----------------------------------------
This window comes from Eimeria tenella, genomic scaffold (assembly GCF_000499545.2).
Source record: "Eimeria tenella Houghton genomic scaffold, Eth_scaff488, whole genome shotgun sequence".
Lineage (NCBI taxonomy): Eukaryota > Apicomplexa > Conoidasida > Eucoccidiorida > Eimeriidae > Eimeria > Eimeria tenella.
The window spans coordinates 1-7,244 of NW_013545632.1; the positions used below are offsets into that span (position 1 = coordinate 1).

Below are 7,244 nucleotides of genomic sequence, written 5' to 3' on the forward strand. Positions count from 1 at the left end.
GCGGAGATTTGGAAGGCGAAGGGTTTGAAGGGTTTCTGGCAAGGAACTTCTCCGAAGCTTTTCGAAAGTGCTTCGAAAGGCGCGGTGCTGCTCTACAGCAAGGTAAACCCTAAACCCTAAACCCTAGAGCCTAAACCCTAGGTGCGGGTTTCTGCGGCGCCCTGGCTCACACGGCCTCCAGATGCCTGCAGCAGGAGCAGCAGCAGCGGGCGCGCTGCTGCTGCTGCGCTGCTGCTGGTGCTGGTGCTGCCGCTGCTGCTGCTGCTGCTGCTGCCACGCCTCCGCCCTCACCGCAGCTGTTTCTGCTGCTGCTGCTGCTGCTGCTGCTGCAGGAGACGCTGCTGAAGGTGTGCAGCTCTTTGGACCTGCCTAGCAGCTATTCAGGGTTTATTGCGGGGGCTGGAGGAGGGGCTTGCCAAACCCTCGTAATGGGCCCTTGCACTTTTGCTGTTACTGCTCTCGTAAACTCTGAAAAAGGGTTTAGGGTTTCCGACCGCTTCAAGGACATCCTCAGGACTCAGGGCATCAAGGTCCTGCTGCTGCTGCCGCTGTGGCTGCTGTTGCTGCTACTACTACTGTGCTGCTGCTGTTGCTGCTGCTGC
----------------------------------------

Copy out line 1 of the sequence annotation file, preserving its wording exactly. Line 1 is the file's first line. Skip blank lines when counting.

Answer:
This window comes from Eimeria tenella, genomic scaffold (assembly GCF_000499545.2).